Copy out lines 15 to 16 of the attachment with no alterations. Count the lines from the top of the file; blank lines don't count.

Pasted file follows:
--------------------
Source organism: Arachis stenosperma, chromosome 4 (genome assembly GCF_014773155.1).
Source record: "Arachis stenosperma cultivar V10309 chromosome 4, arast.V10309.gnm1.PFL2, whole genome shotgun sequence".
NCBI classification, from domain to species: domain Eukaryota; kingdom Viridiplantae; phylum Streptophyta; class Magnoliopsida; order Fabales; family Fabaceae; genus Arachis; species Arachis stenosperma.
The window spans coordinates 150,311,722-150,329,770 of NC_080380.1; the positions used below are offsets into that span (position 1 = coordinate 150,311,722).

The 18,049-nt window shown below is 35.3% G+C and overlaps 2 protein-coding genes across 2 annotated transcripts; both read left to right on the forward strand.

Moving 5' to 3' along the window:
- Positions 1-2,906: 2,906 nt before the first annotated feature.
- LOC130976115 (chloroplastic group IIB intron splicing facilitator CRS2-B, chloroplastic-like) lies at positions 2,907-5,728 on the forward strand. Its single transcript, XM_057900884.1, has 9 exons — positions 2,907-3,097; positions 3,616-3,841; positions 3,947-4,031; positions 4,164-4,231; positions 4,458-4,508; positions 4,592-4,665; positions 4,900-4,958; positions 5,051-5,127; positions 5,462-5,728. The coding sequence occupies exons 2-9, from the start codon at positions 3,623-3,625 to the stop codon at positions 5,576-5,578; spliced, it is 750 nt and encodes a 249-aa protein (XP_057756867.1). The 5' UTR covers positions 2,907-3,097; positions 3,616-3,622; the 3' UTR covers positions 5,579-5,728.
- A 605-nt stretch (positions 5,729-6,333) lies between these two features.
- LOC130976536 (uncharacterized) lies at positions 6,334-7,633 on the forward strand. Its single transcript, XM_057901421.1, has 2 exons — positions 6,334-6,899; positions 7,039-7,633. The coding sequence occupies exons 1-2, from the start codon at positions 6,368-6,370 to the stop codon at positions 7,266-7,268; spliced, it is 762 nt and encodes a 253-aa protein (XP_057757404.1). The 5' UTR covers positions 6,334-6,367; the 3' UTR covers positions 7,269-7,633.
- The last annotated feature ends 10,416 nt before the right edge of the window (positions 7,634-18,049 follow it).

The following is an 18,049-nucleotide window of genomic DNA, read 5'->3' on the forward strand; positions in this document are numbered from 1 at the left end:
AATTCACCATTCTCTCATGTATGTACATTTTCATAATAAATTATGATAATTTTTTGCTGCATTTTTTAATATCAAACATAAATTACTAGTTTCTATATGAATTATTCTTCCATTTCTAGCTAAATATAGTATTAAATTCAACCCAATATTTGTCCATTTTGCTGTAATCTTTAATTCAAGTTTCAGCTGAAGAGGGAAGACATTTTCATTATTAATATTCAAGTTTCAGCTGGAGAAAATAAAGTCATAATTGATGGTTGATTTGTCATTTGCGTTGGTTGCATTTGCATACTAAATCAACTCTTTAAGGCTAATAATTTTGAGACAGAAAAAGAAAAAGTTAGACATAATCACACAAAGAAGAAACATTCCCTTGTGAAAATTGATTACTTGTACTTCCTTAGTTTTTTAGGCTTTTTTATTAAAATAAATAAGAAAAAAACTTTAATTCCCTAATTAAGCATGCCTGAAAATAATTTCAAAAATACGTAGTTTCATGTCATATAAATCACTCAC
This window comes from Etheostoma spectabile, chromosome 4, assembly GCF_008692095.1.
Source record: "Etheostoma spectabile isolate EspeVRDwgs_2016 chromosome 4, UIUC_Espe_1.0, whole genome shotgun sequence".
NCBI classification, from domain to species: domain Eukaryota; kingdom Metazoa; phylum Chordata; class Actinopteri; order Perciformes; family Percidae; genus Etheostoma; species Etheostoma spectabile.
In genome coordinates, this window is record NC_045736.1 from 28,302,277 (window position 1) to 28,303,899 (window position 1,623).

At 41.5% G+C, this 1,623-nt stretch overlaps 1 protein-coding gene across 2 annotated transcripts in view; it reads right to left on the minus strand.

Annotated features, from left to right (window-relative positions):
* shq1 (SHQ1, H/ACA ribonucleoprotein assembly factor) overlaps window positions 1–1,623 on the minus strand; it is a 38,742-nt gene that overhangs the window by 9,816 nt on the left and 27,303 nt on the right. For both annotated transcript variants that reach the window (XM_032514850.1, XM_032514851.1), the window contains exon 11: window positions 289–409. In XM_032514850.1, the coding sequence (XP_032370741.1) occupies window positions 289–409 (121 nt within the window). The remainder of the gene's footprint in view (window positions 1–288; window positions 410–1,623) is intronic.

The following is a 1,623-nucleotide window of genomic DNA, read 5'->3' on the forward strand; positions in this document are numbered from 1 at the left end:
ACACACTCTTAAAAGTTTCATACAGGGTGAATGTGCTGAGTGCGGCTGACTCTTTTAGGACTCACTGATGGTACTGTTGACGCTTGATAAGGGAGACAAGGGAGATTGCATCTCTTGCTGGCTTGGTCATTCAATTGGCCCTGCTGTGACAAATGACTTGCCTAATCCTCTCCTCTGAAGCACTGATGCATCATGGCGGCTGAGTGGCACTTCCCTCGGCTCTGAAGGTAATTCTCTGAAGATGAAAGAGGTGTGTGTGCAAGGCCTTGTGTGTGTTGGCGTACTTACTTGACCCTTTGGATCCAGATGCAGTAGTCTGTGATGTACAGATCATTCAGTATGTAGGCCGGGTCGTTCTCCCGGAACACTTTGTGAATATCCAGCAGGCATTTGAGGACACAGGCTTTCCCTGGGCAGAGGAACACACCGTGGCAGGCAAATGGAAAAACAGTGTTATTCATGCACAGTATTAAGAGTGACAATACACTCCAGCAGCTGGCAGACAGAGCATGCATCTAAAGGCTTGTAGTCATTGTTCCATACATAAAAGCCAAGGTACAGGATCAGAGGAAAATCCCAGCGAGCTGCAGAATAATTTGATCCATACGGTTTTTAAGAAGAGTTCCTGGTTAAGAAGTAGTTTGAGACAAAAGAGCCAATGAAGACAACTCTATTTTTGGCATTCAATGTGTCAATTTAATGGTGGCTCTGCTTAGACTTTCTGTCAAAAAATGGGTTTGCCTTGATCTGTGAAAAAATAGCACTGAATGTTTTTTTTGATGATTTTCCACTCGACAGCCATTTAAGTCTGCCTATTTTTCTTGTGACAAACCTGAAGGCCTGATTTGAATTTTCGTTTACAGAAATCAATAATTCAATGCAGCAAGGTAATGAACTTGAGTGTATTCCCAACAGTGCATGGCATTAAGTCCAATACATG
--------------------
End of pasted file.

Source record: "Etheostoma spectabile isolate EspeVRDwgs_2016 chromosome 4, UIUC_Espe_1.0, whole genome shotgun sequence".
NCBI classification, from domain to species: domain Eukaryota; kingdom Metazoa; phylum Chordata; class Actinopteri; order Perciformes; family Percidae; genus Etheostoma; species Etheostoma spectabile.